I’ve been pretty happy with the performance of my linear current based LED transmitter, but that was just sitting on the bench, driving a 20ma device. As I played with the circuit, I began to realize that if I scaled the circuit up to a 1W LED, its deficiencies in terms of efficiency would become more evident. In particular, I began to think about the efficiency: what percentage of the total power delivered by the battery is actually consumed by the LED?

Rather than using my previous op amp circuit, I thought I’d analyze the basic circuit from this Instructable, which I’ve created and reproduced with LTSpice:

I substituted components: I used the every popular 2N3904 and IRF510, and entered a simple model for a 1W Luxeon LED, which has a current drop of around 3.4v. I set it for a 9v supply, just for an example. A quick simulation shows that current through the LED is about 285mA, which combined with the voltage drop means the LED is putting out about 973mw.

But there is also a voltage drop through the MOSFET and through the reference resistor R2. The resistor is easy to calculate: the current through it is the same as the current through the LED (285mA) and the resistance is 2 ohms. The voltage drop is the then .57 volts, and the total power is .57V * 285mA or about 165mw.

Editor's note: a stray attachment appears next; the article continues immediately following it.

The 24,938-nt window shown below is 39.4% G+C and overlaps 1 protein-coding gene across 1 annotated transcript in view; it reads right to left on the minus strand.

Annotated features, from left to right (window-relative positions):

So, what’s left? Well, we began with 9v, and we drop 3.4 for the LED, and another .57V for the resistor, let’s say the total drop is 4V. That leaves 5V, and at 285mA or about 1.425 watts. Ouch. The total of non-LED components is about 2.6W, only about 1W of which gets to the LED which nets us about 37% efficiency.

We can do a bit better by lowering the supply voltage: dropping it to six volts lowers the current to around 267mA, but the voltage drop across the MOSFET decreases to just a little over 2V, which drops the power to about 550mw. The net result is the efficiency climbs to about 57%.

Of course now more integrated solutions exist: many of which combine voltage regulation and current limiting in very small packages at high efficiencies. For instance, the LM3407 is a 350mA constant current floating buck switching converter. It can achieve efficiencies of 90% over a wide variety of supply voltages in a very small, inexpensive package. It also appears that you can use it with a PWM input to implement dimmer technology. It seems like a chip like this can be the center of an efficient LED transmitter.

More to think about and play with.